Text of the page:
by Winnie Kay
Friendship knocks when you least expect it.
I don’t know why I remember the particular details of our first encounter. Perhaps the sight of the white poodle relieving herself on my prize azaleas stirred the retrieval of files from the dusty vaults of my mind.
I had led a relatively happy, but uneventful, existence in my small wood-framed house for over a decade. After a twelve-hour work-day as manager of a local bank, I was content to come home, feed the dog, put my swollen feet up on the couch, and watch mindless TV.
Minding my own business, I hadn’t had much dialogue with the neighbors. I didn’t really care whose car was in whose driveway all night or if the blue-haired lady directly across the street bent her blinds to see if my boyfriend was coming in for a night-cap.
At forty-one, I wanted to keep my life uncomplicated and free from a parade of I-just-wanted-to-stop-by-and-say-hello people ringing my doorbell. Solitude was safe. Solitude was easy.
On one such quiet evening, my doorbell did ring. I frowned as I muted Cagney and Lacey, knowing I would miss my favorite show. Damn!! Plodding through my twelve-by-twelve-foot living room, I swung the door open without any thought of home invaders on my porch...or worse. After all, it was 1988 and humanity was a bit more trustworthy than in today's world.
The petite intruder looked to be in her mid-fifties. She was dressed in neatly pressed denim shorts and a bright yellow, spaghetti-strapped top. She wore stylish flip-flops with a big yellow flower over the neatly painted toes of each foot. The shoes perfectly matched the summer top and the yellow comb in her short, red, salon-styled hair. A subtle whiff of expensive perfume floated into the room.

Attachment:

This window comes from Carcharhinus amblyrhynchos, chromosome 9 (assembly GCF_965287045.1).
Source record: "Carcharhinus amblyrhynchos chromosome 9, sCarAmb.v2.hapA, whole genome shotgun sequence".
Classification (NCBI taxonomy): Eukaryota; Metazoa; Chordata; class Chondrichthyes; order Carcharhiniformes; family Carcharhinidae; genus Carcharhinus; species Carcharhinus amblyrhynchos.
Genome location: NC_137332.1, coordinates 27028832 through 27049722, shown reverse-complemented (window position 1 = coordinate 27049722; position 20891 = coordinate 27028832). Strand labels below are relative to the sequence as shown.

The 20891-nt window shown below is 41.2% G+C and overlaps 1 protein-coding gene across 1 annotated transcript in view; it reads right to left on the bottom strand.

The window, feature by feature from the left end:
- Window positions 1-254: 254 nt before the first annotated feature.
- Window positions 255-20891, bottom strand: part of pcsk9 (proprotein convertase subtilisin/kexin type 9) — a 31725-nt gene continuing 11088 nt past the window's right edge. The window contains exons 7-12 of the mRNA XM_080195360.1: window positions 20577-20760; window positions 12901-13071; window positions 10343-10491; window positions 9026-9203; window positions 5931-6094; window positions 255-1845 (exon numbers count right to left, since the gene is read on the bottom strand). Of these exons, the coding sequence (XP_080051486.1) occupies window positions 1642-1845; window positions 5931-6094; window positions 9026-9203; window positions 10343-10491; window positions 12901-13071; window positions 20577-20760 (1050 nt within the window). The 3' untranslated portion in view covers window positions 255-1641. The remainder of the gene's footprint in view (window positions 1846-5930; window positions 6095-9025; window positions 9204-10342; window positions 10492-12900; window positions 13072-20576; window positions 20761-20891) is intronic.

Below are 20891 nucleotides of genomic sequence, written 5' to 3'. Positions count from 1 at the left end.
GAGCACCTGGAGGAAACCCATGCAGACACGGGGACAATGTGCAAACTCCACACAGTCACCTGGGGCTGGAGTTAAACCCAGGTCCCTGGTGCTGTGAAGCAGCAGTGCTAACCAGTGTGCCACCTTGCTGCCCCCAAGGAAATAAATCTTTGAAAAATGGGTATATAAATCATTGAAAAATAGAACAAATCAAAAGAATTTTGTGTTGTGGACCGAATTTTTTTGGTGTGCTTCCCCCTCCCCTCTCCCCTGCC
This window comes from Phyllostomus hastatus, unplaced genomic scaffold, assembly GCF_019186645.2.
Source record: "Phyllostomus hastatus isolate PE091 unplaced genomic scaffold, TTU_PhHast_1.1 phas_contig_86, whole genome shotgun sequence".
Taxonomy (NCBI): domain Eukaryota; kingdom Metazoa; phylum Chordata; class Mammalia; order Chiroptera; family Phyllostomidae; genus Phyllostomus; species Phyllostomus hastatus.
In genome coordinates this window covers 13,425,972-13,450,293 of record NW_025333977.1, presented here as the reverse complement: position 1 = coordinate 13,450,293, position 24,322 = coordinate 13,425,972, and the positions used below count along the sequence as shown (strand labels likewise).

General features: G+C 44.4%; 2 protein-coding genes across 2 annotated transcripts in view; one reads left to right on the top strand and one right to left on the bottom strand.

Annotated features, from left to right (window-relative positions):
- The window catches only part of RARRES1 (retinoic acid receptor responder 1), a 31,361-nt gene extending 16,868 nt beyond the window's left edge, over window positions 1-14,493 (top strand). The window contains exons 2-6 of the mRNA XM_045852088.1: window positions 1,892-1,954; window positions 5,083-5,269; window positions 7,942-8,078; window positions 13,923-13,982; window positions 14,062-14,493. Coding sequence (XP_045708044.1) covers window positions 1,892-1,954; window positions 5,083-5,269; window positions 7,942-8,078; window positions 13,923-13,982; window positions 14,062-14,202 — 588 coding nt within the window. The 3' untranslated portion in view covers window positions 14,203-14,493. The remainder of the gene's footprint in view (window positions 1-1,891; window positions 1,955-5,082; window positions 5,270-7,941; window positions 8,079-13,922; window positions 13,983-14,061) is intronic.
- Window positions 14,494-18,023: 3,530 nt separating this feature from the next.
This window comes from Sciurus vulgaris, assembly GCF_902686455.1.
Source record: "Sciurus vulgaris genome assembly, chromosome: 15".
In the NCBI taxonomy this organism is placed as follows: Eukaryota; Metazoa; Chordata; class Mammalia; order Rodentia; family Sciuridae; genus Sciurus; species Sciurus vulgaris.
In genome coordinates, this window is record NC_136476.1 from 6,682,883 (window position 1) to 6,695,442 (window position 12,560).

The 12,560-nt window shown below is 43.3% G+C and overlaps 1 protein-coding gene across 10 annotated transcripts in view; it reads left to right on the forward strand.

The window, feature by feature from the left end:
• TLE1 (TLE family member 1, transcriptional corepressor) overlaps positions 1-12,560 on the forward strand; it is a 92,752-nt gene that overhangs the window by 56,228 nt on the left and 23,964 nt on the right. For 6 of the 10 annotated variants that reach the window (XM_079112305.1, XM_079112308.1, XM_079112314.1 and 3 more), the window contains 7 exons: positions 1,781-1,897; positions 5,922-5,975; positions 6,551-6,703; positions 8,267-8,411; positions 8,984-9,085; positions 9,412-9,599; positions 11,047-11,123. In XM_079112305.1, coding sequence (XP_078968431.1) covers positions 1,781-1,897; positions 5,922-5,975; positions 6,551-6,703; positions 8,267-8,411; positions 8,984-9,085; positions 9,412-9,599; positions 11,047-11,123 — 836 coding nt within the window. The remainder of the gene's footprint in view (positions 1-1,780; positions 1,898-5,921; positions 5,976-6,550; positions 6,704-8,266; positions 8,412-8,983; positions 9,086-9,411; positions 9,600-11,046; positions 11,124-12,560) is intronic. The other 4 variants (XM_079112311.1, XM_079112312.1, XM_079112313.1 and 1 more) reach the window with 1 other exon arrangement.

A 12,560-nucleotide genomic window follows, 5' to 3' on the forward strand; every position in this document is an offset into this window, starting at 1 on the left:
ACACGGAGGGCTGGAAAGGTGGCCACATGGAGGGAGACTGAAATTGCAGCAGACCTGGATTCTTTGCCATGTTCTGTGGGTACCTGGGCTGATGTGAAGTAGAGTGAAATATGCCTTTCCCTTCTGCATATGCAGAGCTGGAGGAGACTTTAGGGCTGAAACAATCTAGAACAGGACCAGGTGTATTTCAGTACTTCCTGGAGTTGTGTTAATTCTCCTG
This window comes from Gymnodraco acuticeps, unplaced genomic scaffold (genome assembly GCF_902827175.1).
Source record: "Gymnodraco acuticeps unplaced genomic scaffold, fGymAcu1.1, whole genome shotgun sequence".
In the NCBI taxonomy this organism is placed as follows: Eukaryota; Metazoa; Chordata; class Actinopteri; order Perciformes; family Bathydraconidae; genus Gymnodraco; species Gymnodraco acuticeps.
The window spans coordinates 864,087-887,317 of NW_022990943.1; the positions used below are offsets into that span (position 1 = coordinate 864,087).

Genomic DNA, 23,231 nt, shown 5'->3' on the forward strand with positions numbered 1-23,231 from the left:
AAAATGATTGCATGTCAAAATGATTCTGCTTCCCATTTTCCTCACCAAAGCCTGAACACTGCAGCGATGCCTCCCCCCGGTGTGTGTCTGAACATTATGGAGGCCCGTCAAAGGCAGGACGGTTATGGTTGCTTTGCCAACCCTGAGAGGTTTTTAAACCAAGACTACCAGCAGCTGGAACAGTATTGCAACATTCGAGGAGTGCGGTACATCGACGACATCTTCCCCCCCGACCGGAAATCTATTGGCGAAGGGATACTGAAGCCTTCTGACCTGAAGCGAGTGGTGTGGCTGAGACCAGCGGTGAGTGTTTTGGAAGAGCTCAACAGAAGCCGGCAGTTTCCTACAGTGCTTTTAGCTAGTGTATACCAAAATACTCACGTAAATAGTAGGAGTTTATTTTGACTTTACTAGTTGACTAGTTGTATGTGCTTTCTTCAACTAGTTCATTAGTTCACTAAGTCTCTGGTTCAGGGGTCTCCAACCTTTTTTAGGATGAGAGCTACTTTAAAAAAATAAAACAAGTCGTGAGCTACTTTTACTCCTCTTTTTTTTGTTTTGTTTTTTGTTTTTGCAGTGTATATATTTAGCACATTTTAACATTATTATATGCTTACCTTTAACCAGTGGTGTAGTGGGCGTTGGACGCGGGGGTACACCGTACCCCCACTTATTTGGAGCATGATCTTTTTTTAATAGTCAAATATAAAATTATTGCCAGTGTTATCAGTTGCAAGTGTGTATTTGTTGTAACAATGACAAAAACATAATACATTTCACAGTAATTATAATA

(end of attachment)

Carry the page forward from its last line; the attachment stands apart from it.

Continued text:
“I hate to bother you,” the woman said in a soft, tearful voice. “I’m Jean Butts, your neighbor from across the street." She pointed to the big brick house to the left of Blue-Haired Lady. “I’m looking for my dog, Lulu. Have you seen her? White poodle? Medium size?” A worried look crossed her tastefully made-up face.
I opened the door wider, my irritation replaced by my concern for her dog. “Please, won’t you come in,” I said, smiling like an idiot.
As she glided inside, I detected the posture and moves of a graduate from Mrs. Aster’s Finishing School. Suddenly, I became conscious of my faded Winnie-the-Pooh and Tigger t-shirt and my stringy cut-offs. I looked down at my bare, unpedicured feet and felt under-dressed in my own house.
“I‘m Winnie. We’ll find your dog, Ms. ..." I felt awkward calling her Mrs. Butts, even if it was her name.
“Please, call me Jean.”
“Okay, Jean, I think I know where she might be. I’ve seen a dog like that around here a couple of times. Follow me.” I led her through the kitchen and out the back door.
There in the corner of my back yard was Lulu, the white, pedigreed slut cavorting with my little black, God-knows-what-breed, Sammie.
“Sammie, get your butt in here! Uh... Sorry, Ms. Jean.”
Sammie and Lulu came running through the back door as Jean and I dodged the playful lovers.
Jean looked down at her pet. “Lulu, you bad girl.” Lulu wagged her stump of a tail and smiled at her owner, and Jean laughed. It was a refreshing laugh that was pleasant and fun. We sat at the kitchen table, and I laughed with her as Sammie chased Lulu through my small house.
“Looks like Lulu and Sammie have a thing. Would you like something to drink? Coke? Coffee? Tea?”
Wiping the tears from her eyes, Jean said, a little apprehensively, “Do you have any beer?”
“Sure,” I said as I thought, Hmm...I think we might just get along fine.
My TV show forgotten, I cracked open a couple of Millers. Jean asked for a glass. I drank out of the can. Lulu and Sammie dozed on the couch. Jean and I talked.
Several Millers and several hours later, Jean’s husband, Donald, came looking for her. When he rang the doorbell, Jean said, “Uh oh...I know who that is.”
We opened the door, and as if we’d known each other for years, we laughed as Donald said, “Are you coming home, soon?”
That was almost thirty years ago. Lulu and Sammie have since moved on, but not before Lulu gave birth to a little black mutt named Bingo who gave much joy to the Butts' household for many years. To this day, Jean and I still cherish a special bond between each other. We've experienced many adventures together—but those are stories I'll save for later.